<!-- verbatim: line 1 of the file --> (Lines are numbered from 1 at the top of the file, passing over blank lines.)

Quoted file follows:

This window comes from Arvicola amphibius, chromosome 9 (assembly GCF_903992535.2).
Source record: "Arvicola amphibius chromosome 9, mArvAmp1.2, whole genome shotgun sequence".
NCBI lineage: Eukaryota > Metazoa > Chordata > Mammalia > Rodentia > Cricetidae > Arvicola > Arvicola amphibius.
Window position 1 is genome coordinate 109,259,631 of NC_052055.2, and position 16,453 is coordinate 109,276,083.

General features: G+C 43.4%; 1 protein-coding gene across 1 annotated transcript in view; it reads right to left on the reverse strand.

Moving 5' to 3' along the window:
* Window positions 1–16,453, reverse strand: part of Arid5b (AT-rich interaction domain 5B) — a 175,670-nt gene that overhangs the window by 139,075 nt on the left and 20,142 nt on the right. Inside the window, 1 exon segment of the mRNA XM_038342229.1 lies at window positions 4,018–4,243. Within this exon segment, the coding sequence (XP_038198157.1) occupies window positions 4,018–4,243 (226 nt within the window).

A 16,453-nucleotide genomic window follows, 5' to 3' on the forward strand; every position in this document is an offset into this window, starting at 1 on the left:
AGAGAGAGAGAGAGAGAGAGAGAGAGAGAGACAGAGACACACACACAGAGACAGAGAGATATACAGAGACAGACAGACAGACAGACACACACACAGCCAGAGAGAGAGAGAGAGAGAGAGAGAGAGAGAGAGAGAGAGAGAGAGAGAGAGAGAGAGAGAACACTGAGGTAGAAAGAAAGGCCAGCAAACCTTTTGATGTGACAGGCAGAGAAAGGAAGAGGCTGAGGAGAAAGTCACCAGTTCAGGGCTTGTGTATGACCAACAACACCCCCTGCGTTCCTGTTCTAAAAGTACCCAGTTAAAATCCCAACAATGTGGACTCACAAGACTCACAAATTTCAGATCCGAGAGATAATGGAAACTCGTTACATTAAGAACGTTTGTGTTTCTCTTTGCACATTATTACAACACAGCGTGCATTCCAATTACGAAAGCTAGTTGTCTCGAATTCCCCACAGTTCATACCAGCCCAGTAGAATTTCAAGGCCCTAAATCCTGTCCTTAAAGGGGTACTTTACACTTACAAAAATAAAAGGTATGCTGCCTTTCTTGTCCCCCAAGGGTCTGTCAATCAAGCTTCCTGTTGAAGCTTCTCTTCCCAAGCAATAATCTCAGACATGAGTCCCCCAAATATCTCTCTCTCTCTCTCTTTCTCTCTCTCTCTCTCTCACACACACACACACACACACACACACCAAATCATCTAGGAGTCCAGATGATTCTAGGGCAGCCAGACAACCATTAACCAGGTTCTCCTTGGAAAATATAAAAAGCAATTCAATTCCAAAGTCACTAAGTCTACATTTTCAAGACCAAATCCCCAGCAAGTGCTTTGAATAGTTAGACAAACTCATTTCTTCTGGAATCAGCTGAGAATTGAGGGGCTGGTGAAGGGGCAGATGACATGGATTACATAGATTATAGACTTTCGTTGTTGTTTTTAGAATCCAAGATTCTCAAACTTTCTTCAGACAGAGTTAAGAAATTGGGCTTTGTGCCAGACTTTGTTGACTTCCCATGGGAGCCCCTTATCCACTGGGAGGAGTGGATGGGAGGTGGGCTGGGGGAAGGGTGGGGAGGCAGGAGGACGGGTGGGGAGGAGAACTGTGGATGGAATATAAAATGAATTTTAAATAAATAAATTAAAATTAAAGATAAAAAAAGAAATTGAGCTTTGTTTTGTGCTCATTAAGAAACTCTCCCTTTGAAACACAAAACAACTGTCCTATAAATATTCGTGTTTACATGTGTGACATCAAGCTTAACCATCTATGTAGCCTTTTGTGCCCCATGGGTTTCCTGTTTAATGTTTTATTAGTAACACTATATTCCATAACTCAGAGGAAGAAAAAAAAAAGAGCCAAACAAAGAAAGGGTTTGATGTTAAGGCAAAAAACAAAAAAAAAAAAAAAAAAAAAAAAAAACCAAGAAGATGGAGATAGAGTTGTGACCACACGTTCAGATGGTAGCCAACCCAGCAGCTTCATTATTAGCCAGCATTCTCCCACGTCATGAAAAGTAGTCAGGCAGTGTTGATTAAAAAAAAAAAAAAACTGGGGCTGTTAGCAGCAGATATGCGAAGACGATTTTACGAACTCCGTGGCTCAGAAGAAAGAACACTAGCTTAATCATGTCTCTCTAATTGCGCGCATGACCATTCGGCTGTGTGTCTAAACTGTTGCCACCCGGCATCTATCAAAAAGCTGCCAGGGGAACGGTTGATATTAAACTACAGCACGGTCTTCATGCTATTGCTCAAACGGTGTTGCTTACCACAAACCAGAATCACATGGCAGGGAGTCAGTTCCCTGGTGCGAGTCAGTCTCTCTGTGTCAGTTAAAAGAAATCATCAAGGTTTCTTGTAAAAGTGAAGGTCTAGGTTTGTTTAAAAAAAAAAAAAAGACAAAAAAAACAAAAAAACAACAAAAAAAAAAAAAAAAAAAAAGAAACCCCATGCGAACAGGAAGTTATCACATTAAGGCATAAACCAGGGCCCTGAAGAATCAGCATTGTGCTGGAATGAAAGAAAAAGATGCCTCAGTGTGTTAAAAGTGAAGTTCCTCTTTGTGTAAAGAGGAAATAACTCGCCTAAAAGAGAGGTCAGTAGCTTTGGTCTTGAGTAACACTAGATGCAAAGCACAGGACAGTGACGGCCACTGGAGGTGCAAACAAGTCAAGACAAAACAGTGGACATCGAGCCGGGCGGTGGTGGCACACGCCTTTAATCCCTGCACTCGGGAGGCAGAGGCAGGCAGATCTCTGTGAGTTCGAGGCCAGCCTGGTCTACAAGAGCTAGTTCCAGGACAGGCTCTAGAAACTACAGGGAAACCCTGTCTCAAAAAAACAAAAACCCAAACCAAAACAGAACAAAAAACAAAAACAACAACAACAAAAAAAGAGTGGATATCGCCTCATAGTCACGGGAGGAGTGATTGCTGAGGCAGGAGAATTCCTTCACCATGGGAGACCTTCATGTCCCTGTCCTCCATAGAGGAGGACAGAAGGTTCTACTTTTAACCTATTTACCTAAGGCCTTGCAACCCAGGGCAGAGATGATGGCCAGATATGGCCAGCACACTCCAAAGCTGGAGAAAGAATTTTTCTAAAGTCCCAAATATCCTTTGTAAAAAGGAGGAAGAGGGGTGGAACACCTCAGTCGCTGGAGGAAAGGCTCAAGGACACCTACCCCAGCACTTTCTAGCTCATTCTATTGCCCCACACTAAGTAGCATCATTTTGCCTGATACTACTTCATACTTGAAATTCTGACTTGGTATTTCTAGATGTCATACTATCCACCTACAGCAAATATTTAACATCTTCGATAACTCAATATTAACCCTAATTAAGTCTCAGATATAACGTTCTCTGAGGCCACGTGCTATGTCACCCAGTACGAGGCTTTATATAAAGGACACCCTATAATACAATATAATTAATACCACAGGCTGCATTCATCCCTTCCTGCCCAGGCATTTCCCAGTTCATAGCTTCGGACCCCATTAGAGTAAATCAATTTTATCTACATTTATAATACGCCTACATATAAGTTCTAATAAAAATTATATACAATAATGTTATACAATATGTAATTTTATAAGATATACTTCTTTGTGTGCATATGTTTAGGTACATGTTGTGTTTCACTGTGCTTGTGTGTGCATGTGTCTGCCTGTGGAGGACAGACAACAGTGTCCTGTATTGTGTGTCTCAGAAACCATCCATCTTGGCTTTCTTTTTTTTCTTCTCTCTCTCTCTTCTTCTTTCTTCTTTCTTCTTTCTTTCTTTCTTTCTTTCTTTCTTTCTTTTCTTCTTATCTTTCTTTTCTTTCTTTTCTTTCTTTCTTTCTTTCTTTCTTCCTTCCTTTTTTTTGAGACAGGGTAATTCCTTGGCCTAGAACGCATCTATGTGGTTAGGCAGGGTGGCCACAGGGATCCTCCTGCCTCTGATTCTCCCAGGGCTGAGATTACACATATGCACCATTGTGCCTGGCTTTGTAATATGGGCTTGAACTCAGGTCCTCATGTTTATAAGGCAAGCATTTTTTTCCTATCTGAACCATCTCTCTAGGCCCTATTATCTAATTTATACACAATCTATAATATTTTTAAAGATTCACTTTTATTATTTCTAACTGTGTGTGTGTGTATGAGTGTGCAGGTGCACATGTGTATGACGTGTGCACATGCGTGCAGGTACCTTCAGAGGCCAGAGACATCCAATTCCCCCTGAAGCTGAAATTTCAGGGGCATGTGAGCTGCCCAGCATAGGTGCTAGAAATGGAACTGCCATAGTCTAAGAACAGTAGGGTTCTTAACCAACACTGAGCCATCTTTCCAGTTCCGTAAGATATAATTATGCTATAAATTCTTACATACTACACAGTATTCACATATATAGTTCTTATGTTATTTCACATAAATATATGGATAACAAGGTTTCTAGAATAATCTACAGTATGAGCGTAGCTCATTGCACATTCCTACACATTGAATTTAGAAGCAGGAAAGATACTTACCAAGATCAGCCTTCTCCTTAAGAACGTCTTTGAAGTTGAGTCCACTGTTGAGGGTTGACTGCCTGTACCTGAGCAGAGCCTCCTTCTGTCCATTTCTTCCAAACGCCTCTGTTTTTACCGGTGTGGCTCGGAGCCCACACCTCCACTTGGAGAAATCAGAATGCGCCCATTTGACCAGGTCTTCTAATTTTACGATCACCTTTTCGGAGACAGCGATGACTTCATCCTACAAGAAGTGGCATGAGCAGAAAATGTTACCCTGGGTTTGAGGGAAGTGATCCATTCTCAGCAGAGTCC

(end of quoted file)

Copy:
This window comes from Arvicola amphibius, chromosome 9 (assembly GCF_903992535.2).